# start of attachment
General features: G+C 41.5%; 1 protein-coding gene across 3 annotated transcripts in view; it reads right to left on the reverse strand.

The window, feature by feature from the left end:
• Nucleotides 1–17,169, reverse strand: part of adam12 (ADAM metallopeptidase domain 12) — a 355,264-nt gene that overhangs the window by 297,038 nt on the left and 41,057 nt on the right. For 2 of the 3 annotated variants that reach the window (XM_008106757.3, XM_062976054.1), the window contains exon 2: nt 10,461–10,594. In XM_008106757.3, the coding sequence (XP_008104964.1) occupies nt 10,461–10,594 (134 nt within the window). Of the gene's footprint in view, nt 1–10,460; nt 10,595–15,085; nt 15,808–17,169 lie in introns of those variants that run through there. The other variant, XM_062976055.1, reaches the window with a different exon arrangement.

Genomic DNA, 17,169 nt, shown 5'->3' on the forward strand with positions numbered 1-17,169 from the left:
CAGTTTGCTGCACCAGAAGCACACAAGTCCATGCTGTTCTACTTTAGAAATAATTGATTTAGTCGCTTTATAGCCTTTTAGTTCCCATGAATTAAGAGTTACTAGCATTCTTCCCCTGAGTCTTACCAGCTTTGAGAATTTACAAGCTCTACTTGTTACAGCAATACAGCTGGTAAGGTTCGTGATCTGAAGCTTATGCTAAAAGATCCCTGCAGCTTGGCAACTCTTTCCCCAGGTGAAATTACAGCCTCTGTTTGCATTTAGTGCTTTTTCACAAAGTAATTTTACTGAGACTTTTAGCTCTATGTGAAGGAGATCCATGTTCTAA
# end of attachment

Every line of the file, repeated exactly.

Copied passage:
General features: G+C 41.5%; 1 protein-coding gene across 3 annotated transcripts in view; it reads right to left on the reverse strand.

The window, feature by feature from the left end:
• Nucleotides 1–17,169, reverse strand: part of adam12 (ADAM metallopeptidase domain 12) — a 355,264-nt gene that overhangs the window by 297,038 nt on the left and 41,057 nt on the right. For 2 of the 3 annotated variants that reach the window (XM_008106757.3, XM_062976054.1), the window contains exon 2: nt 10,461–10,594. In XM_008106757.3, the coding sequence (XP_008104964.1) occupies nt 10,461–10,594 (134 nt within the window). Of the gene's footprint in view, nt 1–10,460; nt 10,595–15,085; nt 15,808–17,169 lie in introns of those variants that run through there. The other variant, XM_062976055.1, reaches the window with a different exon arrangement.

Genomic DNA, 17,169 nt, shown 5'->3' on the forward strand with positions numbered 1-17,169 from the left:
CAGTTTGCTGCACCAGAAGCACACAAGTCCATGCTGTTCTACTTTAGAAATAATTGATTTAGTCGCTTTATAGCCTTTTAGTTCCCATGAATTAAGAGTTACTAGCATTCTTCCCCTGAGTCTTACCAGCTTTGAGAATTTACAAGCTCTACTTGTTACAGCAATACAGCTGGTAAGGTTCGTGATCTGAAGCTTATGCTAAAAGATCCCTGCAGCTTGGCAACTCTTTCCCCAGGTGAAATTACAGCCTCTGTTTGCATTTAGTGCTTTTTCACAAAGTAATTTTACTGAGACTTTTAGCTCTATGTGAAGGAGATCCATGTTCTAA